The late Al Lowman, Billy G. Moore and Jerry L. Moore will be remembered at the annual Tree of Honor Ceremony at 5 p. m. Friday April 18 at Veramendi Plaza on the corner of C. M. Allen Parkway and East Hopkins. Rain site is the Activity Center. The public is invited.
The late Al Lowman was the recognized historian of the San Marcos community. He served as president of the Texas State Historical Association, and the Texas Folklore Society and numerous other historical organizations. An avid book lover, his Texanna collection rivaled that of local legend Dudley Dobie who had every book ever written about Texas. The author of many books and articles in Texas Journals his Printing Arts Collection is housed in the Cushing Library on the Texas A &M campus. When San Marcans had a question about early history in the town they were always told to “Ask Al.”
He left a legacy of scholarship and gentle humor that we will all miss. The next time you drive past the Courthouse take an extra look at the Jack Hays Statute. Al headed the fundraising efforts for this project along with the late Jim Pape and Jim Lane, fellow Heritage members.
The charismatic Mayor of San Marcos in the late 1990s, Billy G. Moore, exhibited traits of leadership at an early age in public schools and colleges. But perhaps his greatest contribution was to the city of San Marcos. Billy’s larger-than- life persona was very imposing when pursuing the preservation of the San Marcos River and water needs for the citizens. He was one of the first leaders to recognize the need for a cleaner environment.
A giant of a man from West Texas, Billy was also large in critical thinking skills and gifted in reasoning abilities. Visionary and forward thinking in his ideas Billy was always ahead of his time. He was a genius when it came to understanding the politics of local government. If a citizen had a question about the history of city laws, practices, procedures, etc. they were always told to “Ask Billy.”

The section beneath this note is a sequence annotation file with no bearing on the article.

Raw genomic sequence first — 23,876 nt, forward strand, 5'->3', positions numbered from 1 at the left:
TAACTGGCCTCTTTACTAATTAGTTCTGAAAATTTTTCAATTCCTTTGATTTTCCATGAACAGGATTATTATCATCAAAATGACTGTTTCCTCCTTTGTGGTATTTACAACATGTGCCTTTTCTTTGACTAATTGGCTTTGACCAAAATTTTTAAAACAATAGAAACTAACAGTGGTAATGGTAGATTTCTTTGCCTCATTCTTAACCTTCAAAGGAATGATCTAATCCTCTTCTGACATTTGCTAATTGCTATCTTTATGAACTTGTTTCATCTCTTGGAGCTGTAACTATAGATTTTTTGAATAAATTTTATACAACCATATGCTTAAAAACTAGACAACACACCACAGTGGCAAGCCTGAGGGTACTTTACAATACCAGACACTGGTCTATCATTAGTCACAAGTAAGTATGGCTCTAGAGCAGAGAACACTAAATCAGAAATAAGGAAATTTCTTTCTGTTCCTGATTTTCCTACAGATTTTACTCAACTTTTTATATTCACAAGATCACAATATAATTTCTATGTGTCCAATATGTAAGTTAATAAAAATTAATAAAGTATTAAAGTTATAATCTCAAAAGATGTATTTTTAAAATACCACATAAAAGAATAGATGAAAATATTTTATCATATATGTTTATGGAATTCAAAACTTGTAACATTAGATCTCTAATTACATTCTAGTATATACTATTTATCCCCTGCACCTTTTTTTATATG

A quiet unassuming man Jerry L. Moore was the consummate community volunteer who worked under the radar and most people probably are not aware of all of his community work. Robert Cotner described Jerry as a caring, friendly, helpful man who cared about education and was a great friend to younger people. He initiated the first chapter of his fraternity at Texas State. A superstar throughout his life Jerry excelled in everything he pursued as superintendent of schools and an administrator at the San Marcos Baptist Academy. His civic duties included president of the United Way; founding member and President of the Central Texas Higher Education Agency; founding member and first chair of the Belvin Street Historic District and served as president of the Texas State Alumni association. In 1976 Jerry was named Distinguished Alumnus for Texas State University. Whenever anyone needed someone to work on a difficult project they were always told to “Ask Jerry.”
The Tree of Honor ceremony is an event started by the Riverwalk Park Committee 14 years ago to recognize deceased members of the Heritage Association who during their lifetime, made outstanding contributions to the Association and to the enhancement of life for the community. Family and friends of the honorees pay tribute to their achievements. Names are engraved on a bronze plate and affixed to the podium adjacent to the Emmie Craddock Heritage Tree of Honor.
Riverwalk committee members are: Chair Jean Mooney, Bettye Nagy, Robert Cotner, Carmen Imel, Martha Jackson, Beverly Owen, Bobbie